Glory to God whose power, working in us, can do infinitely more than we can ask or imagine: Glory to him from generation to generation in the Church, and in Christ Jesus for ever and ever. Amen.

It is not always conscious, but praying these verses from Ephesians changes how I go about my day as I dwell with the knowledge that God is doing more than I can “ask or imagine”. Knowing that God is always doing infinitely more, I’m invited to ask and imagine more boldly and live in the humble realization that I don’t really understand the whole of reality.

Jesus invites his disciples into this same kind of work in our Gospel reading from John. Discipleship is about learning to live into a constant conversation with God (asking) and learning to see, even if through a glass darkly, the reality of God’s reign. Since much of this reality is imperceptible through the usual means of our senses, it is only through imagination that we can properly get even a glimpse of what is really happening.

Read more

Shepherding Gone Wrong and Right

Post by Tommy Parker

The Eighth Sunday After Pentecost

Jeremiah 23:1-6
Psalm 23
Ephesians 2:11-22
Mark 6:30-34, 53-56

As I read through the readings for this coming Sunday, two words caught my attention: sheep and shepherd. And no wonder—some version of these words is repeated 13 times in the readings by my count. 

Perhaps my attention to these words in particular is rooted elsewhere though. In my house, sheep are a common topic of discussion. One of my housemates is a talented spinner, knitter, and general expert on all things wool. She knows all about sheep—the differences between a Rambouillet versus a Merino versus a Shetland (and the list goes on). She can tell you all about their life cycles, their diets, how to know if they are healthy. Sometimes she will even wax on about a particular animal now twenty years gone who had the most lovely fleeces and was a joy to be around. She is probably the closest I will ever come to knowing a real-life shepherd.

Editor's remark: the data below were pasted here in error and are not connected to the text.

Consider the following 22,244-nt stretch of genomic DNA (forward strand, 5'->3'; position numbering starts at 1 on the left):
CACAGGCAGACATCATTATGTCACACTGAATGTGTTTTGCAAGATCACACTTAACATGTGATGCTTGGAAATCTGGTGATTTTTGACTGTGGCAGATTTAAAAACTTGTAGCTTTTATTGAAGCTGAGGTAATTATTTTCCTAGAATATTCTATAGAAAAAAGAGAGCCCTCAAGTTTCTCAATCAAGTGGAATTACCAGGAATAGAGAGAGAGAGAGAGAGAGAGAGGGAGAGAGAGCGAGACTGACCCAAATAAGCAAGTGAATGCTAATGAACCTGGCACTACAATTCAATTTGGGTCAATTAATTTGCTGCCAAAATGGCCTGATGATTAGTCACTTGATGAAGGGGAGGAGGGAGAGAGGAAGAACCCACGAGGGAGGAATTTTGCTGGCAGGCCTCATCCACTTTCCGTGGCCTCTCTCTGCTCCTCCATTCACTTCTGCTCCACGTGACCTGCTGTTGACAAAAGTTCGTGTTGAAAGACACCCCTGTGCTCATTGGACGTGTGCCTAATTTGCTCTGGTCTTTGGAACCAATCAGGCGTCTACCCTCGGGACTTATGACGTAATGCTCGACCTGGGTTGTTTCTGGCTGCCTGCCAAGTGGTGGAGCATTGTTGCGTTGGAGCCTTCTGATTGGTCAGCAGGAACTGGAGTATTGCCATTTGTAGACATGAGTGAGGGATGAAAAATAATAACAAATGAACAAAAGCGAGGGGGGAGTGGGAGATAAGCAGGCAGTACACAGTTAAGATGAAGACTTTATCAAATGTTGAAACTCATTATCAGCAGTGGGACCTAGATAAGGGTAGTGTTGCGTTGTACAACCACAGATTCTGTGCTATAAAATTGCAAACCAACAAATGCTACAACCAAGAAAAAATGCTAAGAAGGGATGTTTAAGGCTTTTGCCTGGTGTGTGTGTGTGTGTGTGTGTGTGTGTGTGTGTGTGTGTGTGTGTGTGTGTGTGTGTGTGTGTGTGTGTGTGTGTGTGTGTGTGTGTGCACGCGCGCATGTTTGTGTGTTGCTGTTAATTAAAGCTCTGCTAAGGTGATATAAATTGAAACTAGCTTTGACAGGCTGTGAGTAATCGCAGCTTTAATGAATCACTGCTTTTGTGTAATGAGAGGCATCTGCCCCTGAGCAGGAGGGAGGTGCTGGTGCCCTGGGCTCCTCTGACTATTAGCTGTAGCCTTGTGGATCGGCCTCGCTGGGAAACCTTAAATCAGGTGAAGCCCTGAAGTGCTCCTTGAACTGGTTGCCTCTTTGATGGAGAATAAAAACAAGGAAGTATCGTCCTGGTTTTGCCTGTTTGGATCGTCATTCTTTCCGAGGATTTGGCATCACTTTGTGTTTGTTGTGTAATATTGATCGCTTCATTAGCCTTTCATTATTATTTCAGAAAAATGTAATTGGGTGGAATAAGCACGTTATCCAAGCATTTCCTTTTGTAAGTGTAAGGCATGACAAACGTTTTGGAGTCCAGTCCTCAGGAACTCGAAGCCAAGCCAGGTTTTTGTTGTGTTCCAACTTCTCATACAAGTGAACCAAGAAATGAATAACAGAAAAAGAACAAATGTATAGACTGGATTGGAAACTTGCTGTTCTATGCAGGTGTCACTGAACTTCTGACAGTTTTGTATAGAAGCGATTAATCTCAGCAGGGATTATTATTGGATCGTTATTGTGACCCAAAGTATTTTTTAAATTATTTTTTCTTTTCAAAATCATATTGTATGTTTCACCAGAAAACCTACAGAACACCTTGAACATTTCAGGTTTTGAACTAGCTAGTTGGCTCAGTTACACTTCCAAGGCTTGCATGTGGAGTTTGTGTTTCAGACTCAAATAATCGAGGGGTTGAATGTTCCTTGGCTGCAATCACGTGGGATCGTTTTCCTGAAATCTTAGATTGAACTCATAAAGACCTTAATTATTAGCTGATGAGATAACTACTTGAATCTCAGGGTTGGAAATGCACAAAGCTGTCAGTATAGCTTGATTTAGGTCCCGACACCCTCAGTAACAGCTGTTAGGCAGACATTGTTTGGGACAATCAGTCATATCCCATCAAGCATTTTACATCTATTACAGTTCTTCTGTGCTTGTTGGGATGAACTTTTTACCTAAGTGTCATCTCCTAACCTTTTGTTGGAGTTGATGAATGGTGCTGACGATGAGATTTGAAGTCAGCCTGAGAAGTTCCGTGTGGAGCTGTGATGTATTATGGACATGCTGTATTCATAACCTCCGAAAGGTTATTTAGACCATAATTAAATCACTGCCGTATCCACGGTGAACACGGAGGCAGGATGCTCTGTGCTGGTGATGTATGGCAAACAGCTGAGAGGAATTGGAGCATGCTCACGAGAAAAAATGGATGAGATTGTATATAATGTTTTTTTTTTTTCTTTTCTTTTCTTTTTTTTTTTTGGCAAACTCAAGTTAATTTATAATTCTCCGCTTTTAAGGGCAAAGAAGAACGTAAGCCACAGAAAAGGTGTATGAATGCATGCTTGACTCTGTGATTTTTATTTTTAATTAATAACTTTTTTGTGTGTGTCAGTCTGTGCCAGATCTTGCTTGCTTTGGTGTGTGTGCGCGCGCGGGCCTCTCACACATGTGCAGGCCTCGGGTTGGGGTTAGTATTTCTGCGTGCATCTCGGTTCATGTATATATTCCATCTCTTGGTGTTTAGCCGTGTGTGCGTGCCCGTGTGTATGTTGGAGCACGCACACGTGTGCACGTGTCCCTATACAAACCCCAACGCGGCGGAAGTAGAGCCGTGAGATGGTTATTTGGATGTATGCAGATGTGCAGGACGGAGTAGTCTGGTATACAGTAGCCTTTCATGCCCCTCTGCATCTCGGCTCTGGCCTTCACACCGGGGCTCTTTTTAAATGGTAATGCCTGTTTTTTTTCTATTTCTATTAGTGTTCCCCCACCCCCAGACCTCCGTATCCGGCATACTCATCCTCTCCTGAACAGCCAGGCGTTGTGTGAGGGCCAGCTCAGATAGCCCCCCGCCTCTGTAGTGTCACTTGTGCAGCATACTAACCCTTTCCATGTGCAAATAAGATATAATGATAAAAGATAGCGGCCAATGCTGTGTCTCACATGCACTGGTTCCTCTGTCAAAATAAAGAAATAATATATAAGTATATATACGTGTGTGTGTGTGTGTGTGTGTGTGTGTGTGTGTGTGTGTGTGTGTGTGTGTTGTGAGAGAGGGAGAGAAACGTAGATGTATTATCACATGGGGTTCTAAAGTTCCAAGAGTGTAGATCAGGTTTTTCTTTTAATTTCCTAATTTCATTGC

Read more

Loving with Feet and Fungi

6th Sunday of Easter

John 15:9-17

There was a story in the microbiology journal mSystems a few years back that revealed a surprising way to identify the people we love.  No questionnaires, pictures, or words are necessary.  To tell who you love all the scientists need is a swab of our toes.  Once cultured, those wavy lines in a petri dish reveal a unique community of microbes that make their home on the skin and nails of your feet. These are not the problematic fungi that lead to the embarrassed placement of a tube of Lamasil on the drug store checkout counter. These small creatures are as innocent a part of your body as any of your native cells and some of them even contribute to the healthy functioning of our feet.  And it turns out that those with whom we share life tend to share the same microbial community–you pick up some of theirs and they yours and eventually you have the same microscopic zoo on the soles of your feet.

I was struck by this story as I reflected on our Gospel for this Sunday.  It comes in the Gospel of John, shortly after Jesus washed the feet of his disciples, and it continues the new commandment to love that we celebrated on Maundy Thursday. Read more